Columnist examines Aspen, anger and envy
Have you ever noticed that people who profess such deepness and profundity that they don’t care about their own money always seem to have an inordinate interest in other people’s money? Up here in Aspen, this paradox thrives.
There are two kinds of people here: The ones who are rich and care about their own money and the ones who are not and care about the same money.
The rich ones can be annoying. For the most part, they are friendly and generous to a fault. But is it really necessary to pay other people to wash your car, clean your house, fetch your skis, wipe your butt and scratch your back?
I say it’s not. And the fact that they pay through the nose for those services doesn’t make me feel much better about it. People should be self-sufficient. They should wash their own car, clean their own houses, fetch their own skis, wipe their own butts and find a friend to scratch their backs in exchange for scratching the friend’s back.
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Some of the Aspen rich are trustafarian types or successful gold diggers (and I’m not referring to the miners who died out last century). But most made it on their own. How did they navigate the business world successfully if they need help to find their skis?
The answer, of course, is that they are perfectly capable of finding their own skis. They pay others instead because it makes them feel pampered. The lap of luxury is like a Victorian couch. It may not be comfortable, but it’s so, well, luxurious.
“Ah, yes, I’m rich,” boasts this first type, “because money is important to me. I could find my own skis, but it’s so luxurious to pay ‘people’ to do such things for me.”
Whatever. It’s their money.
The money of this first type of Aspenite leads us to the second type of Aspenite, the impoverished. (“Impoverished” is of course a relative term in a town that makes taxpayer-subsidized housing available to insiders making up to $184,000 a year.)
This type is even more annoying than the first type. The “impoverished” celebrate their poverty in a conspicuous display of moral exhibitionism that puts to shame the material exhibitionism displayed by the first type.
“No, I’m not rich,” boasts this second type. “That’s because money is not important to me. I could be rich if I wanted to be, but it’s so luxurious to be morally superior instead.”
(Not mentioned is that their chosen path also affords them a lot of free time to ski, and they like skiing.)
Even though this group disdains money, they don’t disdain the things that you can trade it for. That’s the rub. They want to enjoy the moral superiority and free time that poverty buys, while also enjoying the material things that poverty doesn’t.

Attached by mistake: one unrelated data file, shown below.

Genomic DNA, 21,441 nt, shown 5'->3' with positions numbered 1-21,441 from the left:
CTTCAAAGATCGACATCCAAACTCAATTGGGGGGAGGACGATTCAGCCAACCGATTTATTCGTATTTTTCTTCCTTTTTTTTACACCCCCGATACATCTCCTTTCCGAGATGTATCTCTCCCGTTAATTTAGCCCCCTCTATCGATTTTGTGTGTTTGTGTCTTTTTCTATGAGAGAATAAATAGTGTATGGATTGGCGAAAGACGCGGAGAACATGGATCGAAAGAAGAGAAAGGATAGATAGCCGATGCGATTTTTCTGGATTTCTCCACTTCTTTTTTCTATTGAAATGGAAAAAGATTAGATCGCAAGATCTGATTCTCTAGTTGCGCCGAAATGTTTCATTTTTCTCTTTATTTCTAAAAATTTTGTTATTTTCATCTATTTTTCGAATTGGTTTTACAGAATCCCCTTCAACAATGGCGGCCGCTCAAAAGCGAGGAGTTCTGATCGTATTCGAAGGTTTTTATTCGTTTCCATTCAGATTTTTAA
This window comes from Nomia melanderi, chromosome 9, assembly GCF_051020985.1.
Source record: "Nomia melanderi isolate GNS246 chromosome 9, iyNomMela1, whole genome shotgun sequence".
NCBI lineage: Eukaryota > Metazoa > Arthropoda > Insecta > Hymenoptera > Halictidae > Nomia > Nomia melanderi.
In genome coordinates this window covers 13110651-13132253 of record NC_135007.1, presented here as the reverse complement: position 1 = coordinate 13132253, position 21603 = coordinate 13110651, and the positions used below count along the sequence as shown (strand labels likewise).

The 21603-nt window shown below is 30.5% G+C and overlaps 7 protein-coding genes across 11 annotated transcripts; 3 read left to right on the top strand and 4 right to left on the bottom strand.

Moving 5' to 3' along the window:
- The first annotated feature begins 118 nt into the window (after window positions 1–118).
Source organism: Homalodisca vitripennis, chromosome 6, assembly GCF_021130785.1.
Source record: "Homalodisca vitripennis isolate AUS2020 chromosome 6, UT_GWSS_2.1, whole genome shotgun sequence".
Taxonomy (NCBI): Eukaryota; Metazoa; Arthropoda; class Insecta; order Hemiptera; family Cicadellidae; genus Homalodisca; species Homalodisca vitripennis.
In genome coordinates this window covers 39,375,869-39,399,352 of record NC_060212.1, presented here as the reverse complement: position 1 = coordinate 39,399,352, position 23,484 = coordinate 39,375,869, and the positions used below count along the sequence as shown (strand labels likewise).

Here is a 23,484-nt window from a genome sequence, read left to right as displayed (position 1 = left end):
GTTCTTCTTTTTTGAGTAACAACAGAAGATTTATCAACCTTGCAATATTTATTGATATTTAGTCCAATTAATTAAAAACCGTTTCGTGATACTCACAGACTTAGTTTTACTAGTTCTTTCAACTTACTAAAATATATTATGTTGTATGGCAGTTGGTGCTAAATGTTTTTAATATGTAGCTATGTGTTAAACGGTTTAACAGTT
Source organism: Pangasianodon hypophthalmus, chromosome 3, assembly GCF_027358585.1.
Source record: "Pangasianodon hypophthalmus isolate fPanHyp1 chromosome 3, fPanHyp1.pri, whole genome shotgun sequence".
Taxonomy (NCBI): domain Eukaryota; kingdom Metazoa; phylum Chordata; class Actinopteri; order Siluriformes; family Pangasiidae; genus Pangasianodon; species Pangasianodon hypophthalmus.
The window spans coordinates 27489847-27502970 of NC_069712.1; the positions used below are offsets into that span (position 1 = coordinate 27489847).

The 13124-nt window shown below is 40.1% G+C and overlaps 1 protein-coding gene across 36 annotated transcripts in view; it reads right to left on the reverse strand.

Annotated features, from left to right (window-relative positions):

Their solution to this problem is ingenious. They figured out that they don’t need to earn money to buy the things they want. They can instead simply make those who did earn the money buy them. Housing, bus passes, utilities subsidies, senior discounts, you name it, they can have it all bought and paid for with other people’s money.
Here’s where the irony gets really rich. The second type does not feel guilty about taking filthy lucre away from those who earned it. To the contrary, they feel righteous about taking it. To take money away from those who earned it is to right a wrong, in their view. Because, after all, they tell themselves, those people whose money they’re taking are bad people because it was greed that drove them to earn it.
Moreover, the money is miraculously cleansed upon the taking. It goes from the root of all evil in the hands of the greedy rich, to the blossom of goodness in the hands of the selfless ones who took it away from them.
Adam Smith would shudder and Karl Marx would rejoice to see how the “invisible hand” of the market has been pushed aside by the “handout” of the class warriors.
And now we have a Dem candidate for president who, like the class warriors of Aspen, doesn’t care about money except when the money is earned by someone else — in which case it’s the most important thing on his plate (or will be, once he takes it off the plate of the guy who earned it).
When old-time gangster Willie Sutton was asked why he robbed banks, he famously said, “Because that’s where the money is.” At least in the old days, the gangsters were honest.
The Aspen beat column appears on the third Friday of the month. Correspond and subscribe at theAspenbeat@gmail.com. Follow on Facebook and Twitter.
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